So what do I do now? I rarely buy the kids toys. I think I'm afraid they'll get too attached or too materialistic. Not sure. I hate having anything junky. The few things we have are nice quality and I tend to stay away from plastic. I do have weird hangups about toys. I get rid of them if someone gives them to us and I don't like the color or it's not something I wouldn't have chosen.

Awesome SAHM to 5-yr-old son,3-yr-old girl and a baby girl. Blog about my home http://azaleastudio.blogspot.com
nascarbebe is offline  
#7 of 16 Old 01-07-2010, 06:55 AM
 
Join Date: Jan 2004
Posts: 4,722
Mentioned: 0 Post(s)
Tagged: 0 Thread(s)
Quoted: 0 Post(s)
I filled up 6 or so garbage bags of toys. I had 2 large tote boxes and I let the kids fill those with what they wanted to keep. Donating to shelters will help the kids by selling what a difference those toys make for others who sometimes leave their homes with nothing.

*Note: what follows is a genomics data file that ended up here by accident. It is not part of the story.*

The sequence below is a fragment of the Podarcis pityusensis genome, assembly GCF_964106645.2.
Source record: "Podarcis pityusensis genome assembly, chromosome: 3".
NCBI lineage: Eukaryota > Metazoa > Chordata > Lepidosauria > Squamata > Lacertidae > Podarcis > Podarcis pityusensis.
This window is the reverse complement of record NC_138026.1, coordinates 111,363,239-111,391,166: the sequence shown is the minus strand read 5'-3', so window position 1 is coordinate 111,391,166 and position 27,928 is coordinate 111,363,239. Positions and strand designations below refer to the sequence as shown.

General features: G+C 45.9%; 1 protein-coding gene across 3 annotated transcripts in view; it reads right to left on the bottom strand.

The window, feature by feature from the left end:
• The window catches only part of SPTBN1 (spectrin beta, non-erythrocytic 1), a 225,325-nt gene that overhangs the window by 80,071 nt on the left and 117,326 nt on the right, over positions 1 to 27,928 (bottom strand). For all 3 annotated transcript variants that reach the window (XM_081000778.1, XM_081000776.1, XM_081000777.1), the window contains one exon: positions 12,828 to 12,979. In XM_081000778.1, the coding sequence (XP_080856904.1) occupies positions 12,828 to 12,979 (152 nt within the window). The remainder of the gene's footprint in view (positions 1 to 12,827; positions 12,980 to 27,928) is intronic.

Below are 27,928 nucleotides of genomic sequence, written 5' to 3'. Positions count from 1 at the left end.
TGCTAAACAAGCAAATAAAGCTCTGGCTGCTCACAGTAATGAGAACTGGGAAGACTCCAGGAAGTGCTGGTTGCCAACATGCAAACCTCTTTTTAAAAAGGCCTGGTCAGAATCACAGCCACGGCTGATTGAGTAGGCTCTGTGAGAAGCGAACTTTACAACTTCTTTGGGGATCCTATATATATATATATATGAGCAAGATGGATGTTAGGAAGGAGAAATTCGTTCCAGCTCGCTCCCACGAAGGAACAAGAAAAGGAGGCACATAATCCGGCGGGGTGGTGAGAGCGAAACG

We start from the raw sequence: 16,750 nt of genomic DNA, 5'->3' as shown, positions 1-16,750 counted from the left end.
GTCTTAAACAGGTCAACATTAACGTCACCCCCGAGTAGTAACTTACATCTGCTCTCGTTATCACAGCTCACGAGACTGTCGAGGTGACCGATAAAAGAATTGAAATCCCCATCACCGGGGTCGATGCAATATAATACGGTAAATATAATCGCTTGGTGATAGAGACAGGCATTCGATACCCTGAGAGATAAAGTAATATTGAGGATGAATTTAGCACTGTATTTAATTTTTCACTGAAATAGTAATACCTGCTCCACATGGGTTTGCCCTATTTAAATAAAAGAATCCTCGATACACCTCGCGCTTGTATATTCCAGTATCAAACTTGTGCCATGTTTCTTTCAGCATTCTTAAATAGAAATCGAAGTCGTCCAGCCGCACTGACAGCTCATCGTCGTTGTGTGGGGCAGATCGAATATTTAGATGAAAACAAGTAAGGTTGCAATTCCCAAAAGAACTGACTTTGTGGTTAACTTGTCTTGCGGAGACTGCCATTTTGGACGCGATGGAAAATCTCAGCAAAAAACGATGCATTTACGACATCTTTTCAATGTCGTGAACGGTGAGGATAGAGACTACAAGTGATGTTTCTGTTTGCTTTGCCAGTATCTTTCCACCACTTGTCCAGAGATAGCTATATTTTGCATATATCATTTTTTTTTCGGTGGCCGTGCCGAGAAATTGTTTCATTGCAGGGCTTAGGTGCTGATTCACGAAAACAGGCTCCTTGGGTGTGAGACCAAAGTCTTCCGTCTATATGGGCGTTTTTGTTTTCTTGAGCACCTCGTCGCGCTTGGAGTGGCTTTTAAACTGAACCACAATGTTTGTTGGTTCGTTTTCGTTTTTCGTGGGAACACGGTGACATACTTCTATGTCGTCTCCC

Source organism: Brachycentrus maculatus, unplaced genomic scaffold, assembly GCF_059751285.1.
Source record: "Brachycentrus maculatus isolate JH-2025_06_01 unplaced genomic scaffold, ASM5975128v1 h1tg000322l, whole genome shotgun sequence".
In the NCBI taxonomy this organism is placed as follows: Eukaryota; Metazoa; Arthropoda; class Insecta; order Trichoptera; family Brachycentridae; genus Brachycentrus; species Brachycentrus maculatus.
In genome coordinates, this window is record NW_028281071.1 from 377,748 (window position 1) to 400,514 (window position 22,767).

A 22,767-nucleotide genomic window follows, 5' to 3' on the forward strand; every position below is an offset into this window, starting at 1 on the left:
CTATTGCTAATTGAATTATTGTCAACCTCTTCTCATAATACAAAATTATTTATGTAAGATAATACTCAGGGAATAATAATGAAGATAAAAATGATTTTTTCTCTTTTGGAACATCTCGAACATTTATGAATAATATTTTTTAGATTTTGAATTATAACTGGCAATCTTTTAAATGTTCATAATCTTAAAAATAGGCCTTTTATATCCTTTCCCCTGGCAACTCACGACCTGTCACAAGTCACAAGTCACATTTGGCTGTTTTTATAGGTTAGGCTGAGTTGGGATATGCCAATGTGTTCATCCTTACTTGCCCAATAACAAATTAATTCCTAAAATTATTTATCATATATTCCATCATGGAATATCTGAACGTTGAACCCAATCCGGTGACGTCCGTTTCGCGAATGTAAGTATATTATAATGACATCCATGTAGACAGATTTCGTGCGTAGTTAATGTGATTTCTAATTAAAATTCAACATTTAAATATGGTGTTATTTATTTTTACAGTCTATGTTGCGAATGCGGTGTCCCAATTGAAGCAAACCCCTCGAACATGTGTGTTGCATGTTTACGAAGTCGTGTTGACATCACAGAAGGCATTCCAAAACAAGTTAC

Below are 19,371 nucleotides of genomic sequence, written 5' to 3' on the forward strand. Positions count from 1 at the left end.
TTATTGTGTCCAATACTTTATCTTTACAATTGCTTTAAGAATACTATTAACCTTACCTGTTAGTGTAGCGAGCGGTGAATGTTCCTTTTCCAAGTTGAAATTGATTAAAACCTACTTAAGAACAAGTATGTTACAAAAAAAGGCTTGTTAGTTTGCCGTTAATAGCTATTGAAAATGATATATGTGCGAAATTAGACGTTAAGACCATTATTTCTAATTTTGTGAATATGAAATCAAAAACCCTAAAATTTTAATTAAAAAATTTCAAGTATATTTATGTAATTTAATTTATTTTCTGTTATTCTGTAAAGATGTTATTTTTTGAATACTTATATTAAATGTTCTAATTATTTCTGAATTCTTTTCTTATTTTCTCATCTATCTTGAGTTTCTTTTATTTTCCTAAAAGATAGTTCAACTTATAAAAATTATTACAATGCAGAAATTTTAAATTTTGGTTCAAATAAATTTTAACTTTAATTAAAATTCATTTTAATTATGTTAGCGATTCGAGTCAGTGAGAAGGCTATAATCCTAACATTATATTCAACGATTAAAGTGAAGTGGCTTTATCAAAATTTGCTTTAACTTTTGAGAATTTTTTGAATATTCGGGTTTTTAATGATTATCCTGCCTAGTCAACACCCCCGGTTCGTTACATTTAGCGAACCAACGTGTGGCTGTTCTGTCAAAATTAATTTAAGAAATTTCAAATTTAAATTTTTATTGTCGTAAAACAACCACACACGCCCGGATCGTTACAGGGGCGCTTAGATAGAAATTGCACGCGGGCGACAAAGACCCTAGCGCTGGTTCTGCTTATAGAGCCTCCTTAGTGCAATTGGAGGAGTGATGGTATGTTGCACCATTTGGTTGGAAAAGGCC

It is hard to let go of toys.Selling them is also an option,and the money can be used towards more useful items like science experiement stuff or simple outings.

Just keep boxing things up and eventually getting rid of most of it.

Dd is keeping a few or her speacial dolls,and ds decided he would keep anything dinosaur related.
mattemma04 is offline  
#8 of 16 Old 01-07-2010, 07:05 AM
 
Marylizah's Avatar
 
Join Date: Jun 2005
Posts: 1,905
Mentioned: 0 Post(s)
Tagged: 0 Thread(s)
Quoted: 0 Post(s)
What about rotating the toys instead of tossing them?

Have your kids help you decide to put a few boxes of toys in the garage/basement/whatever. In a few months, pull those toys out and put others away. Or, maybe you will all realize you *don't* really need them, and they can be donated or tossed.

And I agree that it can be really tempting to toss some things in order to buy others. That's not necessarily a good idea!!!! If your kids have dolls they play with and love, the last thing they need is yet another doll, you know?